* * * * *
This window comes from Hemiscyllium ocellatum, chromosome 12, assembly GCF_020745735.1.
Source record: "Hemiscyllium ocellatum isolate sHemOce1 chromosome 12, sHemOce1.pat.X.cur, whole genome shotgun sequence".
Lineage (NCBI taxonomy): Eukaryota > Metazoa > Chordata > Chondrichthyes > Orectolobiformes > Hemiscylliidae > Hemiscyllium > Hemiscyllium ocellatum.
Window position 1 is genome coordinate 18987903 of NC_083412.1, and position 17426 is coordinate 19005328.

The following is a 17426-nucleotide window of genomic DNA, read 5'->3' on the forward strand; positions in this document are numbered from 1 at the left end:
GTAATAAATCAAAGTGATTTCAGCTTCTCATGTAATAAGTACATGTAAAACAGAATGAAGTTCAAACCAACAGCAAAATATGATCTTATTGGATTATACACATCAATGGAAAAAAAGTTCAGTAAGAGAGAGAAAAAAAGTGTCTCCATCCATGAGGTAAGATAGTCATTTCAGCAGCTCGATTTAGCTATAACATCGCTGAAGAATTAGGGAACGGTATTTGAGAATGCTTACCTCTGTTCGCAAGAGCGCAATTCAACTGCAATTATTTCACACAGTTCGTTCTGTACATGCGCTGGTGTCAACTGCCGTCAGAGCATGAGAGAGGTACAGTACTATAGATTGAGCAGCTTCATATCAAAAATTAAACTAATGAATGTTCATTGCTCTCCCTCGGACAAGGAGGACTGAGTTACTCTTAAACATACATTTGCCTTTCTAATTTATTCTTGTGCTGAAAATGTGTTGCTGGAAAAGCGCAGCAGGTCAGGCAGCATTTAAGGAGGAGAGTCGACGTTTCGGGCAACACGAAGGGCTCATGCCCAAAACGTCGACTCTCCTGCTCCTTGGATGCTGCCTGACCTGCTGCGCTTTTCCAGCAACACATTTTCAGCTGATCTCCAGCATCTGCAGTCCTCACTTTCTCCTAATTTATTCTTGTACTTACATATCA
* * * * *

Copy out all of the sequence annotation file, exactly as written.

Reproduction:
This window comes from Hemiscyllium ocellatum, chromosome 12, assembly GCF_020745735.1.
Source record: "Hemiscyllium ocellatum isolate sHemOce1 chromosome 12, sHemOce1.pat.X.cur, whole genome shotgun sequence".
Lineage (NCBI taxonomy): Eukaryota > Metazoa > Chordata > Chondrichthyes > Orectolobiformes > Hemiscylliidae > Hemiscyllium > Hemiscyllium ocellatum.
Window position 1 is genome coordinate 18987903 of NC_083412.1, and position 17426 is coordinate 19005328.

The following is a 17426-nucleotide window of genomic DNA, read 5'->3' on the forward strand; positions in this document are numbered from 1 at the left end:
GTAATAAATCAAAGTGATTTCAGCTTCTCATGTAATAAGTACATGTAAAACAGAATGAAGTTCAAACCAACAGCAAAATATGATCTTATTGGATTATACACATCAATGGAAAAAAAGTTCAGTAAGAGAGAGAAAAAAAGTGTCTCCATCCATGAGGTAAGATAGTCATTTCAGCAGCTCGATTTAGCTATAACATCGCTGAAGAATTAGGGAACGGTATTTGAGAATGCTTACCTCTGTTCGCAAGAGCGCAATTCAACTGCAATTATTTCACACAGTTCGTTCTGTACATGCGCTGGTGTCAACTGCCGTCAGAGCATGAGAGAGGTACAGTACTATAGATTGAGCAGCTTCATATCAAAAATTAAACTAATGAATGTTCATTGCTCTCCCTCGGACAAGGAGGACTGAGTTACTCTTAAACATACATTTGCCTTTCTAATTTATTCTTGTGCTGAAAATGTGTTGCTGGAAAAGCGCAGCAGGTCAGGCAGCATTTAAGGAGGAGAGTCGACGTTTCGGGCAACACGAAGGGCTCATGCCCAAAACGTCGACTCTCCTGCTCCTTGGATGCTGCCTGACCTGCTGCGCTTTTCCAGCAACACATTTTCAGCTGATCTCCAGCATCTGCAGTCCTCACTTTCTCCTAATTTATTCTTGTACTTACATATCA